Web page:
Although still not widely recognized in the US, Safer Internet Day is nevertheless “official” now, with participation from the Department of Homeland Security (DHS) and Department of Education (DOE). Though marked by Net users in schools, nonprofit organizations and governments in a growing number of countries since 2004, it was recognized by the US government last November, when Secretary of Homeland Security Janet Napolitano joined European Commission Vice President Neelie Kroes in signing a Joint Declaration in London, “committing to make the Internet a safer and better place for children,” according to the EC’s press release (here’s DHS’s release). And on February 5, the DOE is joining a multistakeholder, private- and public-sector event at the National Press Club in Washington to mark the day, whose theme is “online rights and responsibilities” and main message “Connect with Respect.” Other participants include Google, the Family Online Safety Institute (FOSI), the National PTA, the National Cyber Security Alliance and Project GOAL (Getting Older Americans onLine).
It’s not yet clear how the US government’s participation will unfold – probably in a supporting role like the DOE’s at the National Press Club event – but a number of non-profit organizations and technology companies are recognizing the day with their own programs throughout the US and across the Web. For example, Trend Micro is launching its 2013 “What’s Your Story” contest, aimed at encouraging youth to be the educators in safe, responsible Internet use; Google is relaunching its safety and privacy resource site Good Good to Know; and Microsoft is holding a “Safer Online Teen Challenge” and a live “Connect with Respect” Twitter party at 11 a.m. (Pacific) on February 5. In the non-profit sector, FOSI’s Platform for Good has launched its “Pledge for Good” and, beginning on Tuesday, you’ll be able to take the pledge on the Platform’s Web site and Facebook page. By next year the list will be too long for a single post.
A bit of background
In 1999, the European Commission (EC) created the Safer Internet Programme, which led to the creation of Insafe, a European network of Internet safety awareness centers to promote safe, responsible use of the Internet for young people.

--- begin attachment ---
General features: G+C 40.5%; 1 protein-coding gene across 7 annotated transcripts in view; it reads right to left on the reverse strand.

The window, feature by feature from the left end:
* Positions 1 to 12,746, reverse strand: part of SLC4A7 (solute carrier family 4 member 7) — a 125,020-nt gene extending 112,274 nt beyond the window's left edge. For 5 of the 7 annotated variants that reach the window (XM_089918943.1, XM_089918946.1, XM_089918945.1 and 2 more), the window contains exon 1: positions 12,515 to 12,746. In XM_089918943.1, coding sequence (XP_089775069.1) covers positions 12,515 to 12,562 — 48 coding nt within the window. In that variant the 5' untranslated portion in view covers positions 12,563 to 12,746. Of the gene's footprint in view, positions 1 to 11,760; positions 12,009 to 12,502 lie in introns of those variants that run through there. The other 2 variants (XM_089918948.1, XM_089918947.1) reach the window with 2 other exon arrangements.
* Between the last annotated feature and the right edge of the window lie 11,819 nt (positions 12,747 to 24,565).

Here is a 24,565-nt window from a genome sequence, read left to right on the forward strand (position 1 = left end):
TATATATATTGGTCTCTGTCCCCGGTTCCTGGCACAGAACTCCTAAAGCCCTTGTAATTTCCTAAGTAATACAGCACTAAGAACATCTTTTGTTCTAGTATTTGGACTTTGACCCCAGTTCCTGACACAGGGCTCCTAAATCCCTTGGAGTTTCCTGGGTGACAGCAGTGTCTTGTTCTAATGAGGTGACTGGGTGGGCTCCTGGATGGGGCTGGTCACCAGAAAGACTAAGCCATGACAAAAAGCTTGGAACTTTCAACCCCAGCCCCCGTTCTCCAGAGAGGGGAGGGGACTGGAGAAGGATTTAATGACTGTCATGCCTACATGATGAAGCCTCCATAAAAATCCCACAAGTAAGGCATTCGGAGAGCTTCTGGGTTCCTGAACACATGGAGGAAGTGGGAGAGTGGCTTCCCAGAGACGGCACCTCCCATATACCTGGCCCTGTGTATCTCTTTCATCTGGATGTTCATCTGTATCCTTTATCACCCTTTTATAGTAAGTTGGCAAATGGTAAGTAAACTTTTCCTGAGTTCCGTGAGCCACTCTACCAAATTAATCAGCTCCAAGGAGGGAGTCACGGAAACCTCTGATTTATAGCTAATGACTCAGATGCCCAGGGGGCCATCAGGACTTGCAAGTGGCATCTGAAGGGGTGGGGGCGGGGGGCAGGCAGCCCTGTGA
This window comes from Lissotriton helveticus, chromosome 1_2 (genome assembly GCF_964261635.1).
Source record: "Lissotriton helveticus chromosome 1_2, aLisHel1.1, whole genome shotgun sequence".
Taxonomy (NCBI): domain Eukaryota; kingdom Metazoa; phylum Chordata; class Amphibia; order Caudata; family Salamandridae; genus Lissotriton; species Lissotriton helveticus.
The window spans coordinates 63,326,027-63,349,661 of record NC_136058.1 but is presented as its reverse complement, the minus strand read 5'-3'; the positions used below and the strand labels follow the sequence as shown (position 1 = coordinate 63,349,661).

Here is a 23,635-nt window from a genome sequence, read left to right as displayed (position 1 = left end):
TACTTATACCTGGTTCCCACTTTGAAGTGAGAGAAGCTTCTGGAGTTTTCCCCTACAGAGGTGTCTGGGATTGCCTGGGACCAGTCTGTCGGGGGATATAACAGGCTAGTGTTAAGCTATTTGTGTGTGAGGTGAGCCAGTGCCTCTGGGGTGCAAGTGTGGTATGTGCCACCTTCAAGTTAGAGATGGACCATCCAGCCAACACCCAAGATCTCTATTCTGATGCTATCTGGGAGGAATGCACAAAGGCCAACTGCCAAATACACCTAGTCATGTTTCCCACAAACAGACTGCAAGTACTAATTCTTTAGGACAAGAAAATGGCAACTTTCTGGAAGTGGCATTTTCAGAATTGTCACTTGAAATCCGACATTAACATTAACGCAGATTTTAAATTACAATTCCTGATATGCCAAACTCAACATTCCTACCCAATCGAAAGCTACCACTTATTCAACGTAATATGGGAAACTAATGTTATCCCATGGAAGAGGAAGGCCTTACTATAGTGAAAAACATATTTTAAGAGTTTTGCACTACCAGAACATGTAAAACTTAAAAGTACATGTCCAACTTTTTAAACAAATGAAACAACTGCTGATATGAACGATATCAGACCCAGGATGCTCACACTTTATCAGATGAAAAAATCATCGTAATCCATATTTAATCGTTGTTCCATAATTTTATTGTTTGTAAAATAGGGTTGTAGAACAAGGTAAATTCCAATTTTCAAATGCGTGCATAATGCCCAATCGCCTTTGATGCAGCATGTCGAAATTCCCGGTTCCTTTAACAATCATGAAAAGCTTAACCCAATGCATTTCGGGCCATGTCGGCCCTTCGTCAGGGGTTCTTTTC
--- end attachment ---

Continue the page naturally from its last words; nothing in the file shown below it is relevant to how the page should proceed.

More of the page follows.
In 2004, the program created an annual event called Safer Internet Day, which happens every year on the second day of the second week of the second month. This year (2013), that’s Tuesday, February 5.
Although activities are coordinated among European countries, the day’s events take place in individual countries worldwide in a wide variety of forms, from awareness campaigns in schools to online events to speeches at Internet safety conferences. Participation has grown to where the day is marked in some 90 countries now. In Europe, as in many countries, it’s not just Internet safety groups that participate. In the UK, for example, the BBC is broadcasting special programming on Tuesday, while the British Post Office will be displaying Internet safety videos on screens normally used to advertise postal products. We’ll probably soon see rapid growth of Safer Internet Day celebration in Africa’s developing countries, where Internet connections are largely on the mobile platform and cellphone adoption is exploding (see “Celebrate Digital Africa!” on FOSI’s GRID).
To learn a little more about Safer Internet day in Europe, ConnectSafely.org co-director Larry Magid spoke with Janice Richardson, project manager for Insafe, the EC initiative that coordinates Safer Internet Day. Larry also spoke with Will Gardner, the CEO of Childnet International, the London-based non-profit organization that runs the UK’s Safer Internet Centre. Here are links to those audio interviews:
* mp3 file
Janet Richardson’s interview
* mp3 file
Will Gardner’s interview
ConnectSafely’s co-directors on past Safer Internet Days
* “Our Safer Internet Day 2012”
* Larry Magid’s speech at Russia’s Safer Internet Day (2012)
* ConnectSafely’s 2009 call for online youth empowerment and participation as well as protection: “Online Safety 3.0” and a number of presentations on the subject given in various countries